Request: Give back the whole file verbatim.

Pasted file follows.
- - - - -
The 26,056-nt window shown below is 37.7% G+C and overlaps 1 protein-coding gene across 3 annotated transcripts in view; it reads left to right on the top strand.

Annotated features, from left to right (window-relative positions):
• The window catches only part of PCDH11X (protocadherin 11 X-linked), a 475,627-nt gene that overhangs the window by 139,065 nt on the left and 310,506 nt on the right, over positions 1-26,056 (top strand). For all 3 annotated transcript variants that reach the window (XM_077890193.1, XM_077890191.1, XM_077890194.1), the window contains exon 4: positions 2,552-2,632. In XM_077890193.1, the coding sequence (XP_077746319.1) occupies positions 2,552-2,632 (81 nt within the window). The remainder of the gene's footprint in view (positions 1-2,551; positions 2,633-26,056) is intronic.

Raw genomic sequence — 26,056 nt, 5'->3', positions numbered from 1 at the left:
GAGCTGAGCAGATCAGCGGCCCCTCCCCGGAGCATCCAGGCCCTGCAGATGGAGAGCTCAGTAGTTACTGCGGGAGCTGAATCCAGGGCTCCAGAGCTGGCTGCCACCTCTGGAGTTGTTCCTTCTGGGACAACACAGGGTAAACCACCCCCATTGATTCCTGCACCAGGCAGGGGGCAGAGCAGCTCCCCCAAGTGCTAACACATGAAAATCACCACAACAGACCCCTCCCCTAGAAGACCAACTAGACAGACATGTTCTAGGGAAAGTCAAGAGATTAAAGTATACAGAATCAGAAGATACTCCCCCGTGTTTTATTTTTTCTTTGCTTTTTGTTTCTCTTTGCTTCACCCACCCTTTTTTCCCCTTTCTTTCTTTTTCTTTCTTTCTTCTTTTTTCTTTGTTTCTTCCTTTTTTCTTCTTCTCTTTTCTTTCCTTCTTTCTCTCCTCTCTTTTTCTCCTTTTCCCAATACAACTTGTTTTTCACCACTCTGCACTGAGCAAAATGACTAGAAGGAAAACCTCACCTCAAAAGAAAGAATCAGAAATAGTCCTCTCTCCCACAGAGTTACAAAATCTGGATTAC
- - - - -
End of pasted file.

The 26,056-nt window shown below is 37.7% G+C and overlaps 1 protein-coding gene across 3 annotated transcripts in view; it reads left to right on the top strand.

Annotated features, from left to right (window-relative positions):
• The window catches only part of PCDH11X (protocadherin 11 X-linked), a 475,627-nt gene that overhangs the window by 139,065 nt on the left and 310,506 nt on the right, over positions 1-26,056 (top strand). For all 3 annotated transcript variants that reach the window (XM_077890193.1, XM_077890191.1, XM_077890194.1), the window contains exon 4: positions 2,552-2,632. In XM_077890193.1, the coding sequence (XP_077746319.1) occupies positions 2,552-2,632 (81 nt within the window). The remainder of the gene's footprint in view (positions 1-2,551; positions 2,633-26,056) is intronic.

Raw genomic sequence — 26,056 nt, 5'->3', positions numbered from 1 at the left:
GAGCTGAGCAGATCAGCGGCCCCTCCCCGGAGCATCCAGGCCCTGCAGATGGAGAGCTCAGTAGTTACTGCGGGAGCTGAATCCAGGGCTCCAGAGCTGGCTGCCACCTCTGGAGTTGTTCCTTCTGGGACAACACAGGGTAAACCACCCCCATTGATTCCTGCACCAGGCAGGGGGCAGAGCAGCTCCCCCAAGTGCTAACACATGAAAATCACCACAACAGACCCCTCCCCTAGAAGACCAACTAGACAGACATGTTCTAGGGAAAGTCAAGAGATTAAAGTATACAGAATCAGAAGATACTCCCCCGTGTTTTATTTTTTCTTTGCTTTTTGTTTCTCTTTGCTTCACCCACCCTTTTTTCCCCTTTCTTTCTTTTTCTTTCTTTCTTCTTTTTTCTTTGTTTCTTCCTTTTTTCTTCTTCTCTTTTCTTTCCTTCTTTCTCTCCTCTCTTTTTCTCCTTTTCCCAATACAACTTGTTTTTCACCACTCTGCACTGAGCAAAATGACTAGAAGGAAAACCTCACCTCAAAAGAAAGAATCAGAAATAGTCCTCTCTCCCACAGAGTTACAAAATCTGGATTAC